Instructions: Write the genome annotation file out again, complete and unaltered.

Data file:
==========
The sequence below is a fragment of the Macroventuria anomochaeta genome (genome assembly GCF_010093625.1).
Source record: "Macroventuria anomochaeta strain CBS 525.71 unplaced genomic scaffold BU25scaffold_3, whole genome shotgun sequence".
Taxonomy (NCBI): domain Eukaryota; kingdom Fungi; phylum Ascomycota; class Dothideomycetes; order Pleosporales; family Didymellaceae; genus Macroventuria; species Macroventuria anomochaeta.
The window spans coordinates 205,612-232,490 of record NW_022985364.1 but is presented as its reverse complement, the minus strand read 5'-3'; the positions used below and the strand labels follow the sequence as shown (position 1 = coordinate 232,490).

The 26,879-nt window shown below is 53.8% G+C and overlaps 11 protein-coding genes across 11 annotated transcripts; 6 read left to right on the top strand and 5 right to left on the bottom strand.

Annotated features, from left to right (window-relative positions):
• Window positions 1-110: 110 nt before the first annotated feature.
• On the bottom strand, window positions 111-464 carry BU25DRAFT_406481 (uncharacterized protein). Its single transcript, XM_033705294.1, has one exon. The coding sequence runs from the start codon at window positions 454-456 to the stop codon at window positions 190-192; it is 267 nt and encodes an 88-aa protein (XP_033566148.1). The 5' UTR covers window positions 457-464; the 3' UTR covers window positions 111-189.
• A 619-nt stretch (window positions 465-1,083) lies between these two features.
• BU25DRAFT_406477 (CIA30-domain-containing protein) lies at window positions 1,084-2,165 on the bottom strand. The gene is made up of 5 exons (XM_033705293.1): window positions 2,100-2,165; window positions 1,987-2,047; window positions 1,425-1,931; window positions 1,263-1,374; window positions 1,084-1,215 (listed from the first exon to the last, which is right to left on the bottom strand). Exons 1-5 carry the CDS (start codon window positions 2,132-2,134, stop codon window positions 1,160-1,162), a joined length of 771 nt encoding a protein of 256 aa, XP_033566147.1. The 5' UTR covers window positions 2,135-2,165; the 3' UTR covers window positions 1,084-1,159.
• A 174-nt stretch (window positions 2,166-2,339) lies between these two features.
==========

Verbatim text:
The sequence below is a fragment of the Macroventuria anomochaeta genome (genome assembly GCF_010093625.1).
Source record: "Macroventuria anomochaeta strain CBS 525.71 unplaced genomic scaffold BU25scaffold_3, whole genome shotgun sequence".
Taxonomy (NCBI): domain Eukaryota; kingdom Fungi; phylum Ascomycota; class Dothideomycetes; order Pleosporales; family Didymellaceae; genus Macroventuria; species Macroventuria anomochaeta.
The window spans coordinates 205,612-232,490 of record NW_022985364.1 but is presented as its reverse complement, the minus strand read 5'-3'; the positions used below and the strand labels follow the sequence as shown (position 1 = coordinate 232,490).

The 26,879-nt window shown below is 53.8% G+C and overlaps 11 protein-coding genes across 11 annotated transcripts; 6 read left to right on the top strand and 5 right to left on the bottom strand.

Annotated features, from left to right (window-relative positions):
• Window positions 1-110: 110 nt before the first annotated feature.
• On the bottom strand, window positions 111-464 carry BU25DRAFT_406481 (uncharacterized protein). Its single transcript, XM_033705294.1, has one exon. The coding sequence runs from the start codon at window positions 454-456 to the stop codon at window positions 190-192; it is 267 nt and encodes an 88-aa protein (XP_033566148.1). The 5' UTR covers window positions 457-464; the 3' UTR covers window positions 111-189.
• A 619-nt stretch (window positions 465-1,083) lies between these two features.
• BU25DRAFT_406477 (CIA30-domain-containing protein) lies at window positions 1,084-2,165 on the bottom strand. The gene is made up of 5 exons (XM_033705293.1): window positions 2,100-2,165; window positions 1,987-2,047; window positions 1,425-1,931; window positions 1,263-1,374; window positions 1,084-1,215 (listed from the first exon to the last, which is right to left on the bottom strand). Exons 1-5 carry the CDS (start codon window positions 2,132-2,134, stop codon window positions 1,160-1,162), a joined length of 771 nt encoding a protein of 256 aa, XP_033566147.1. The 5' UTR covers window positions 2,135-2,165; the 3' UTR covers window positions 1,084-1,159.
• A 174-nt stretch (window positions 2,166-2,339) lies between these two features.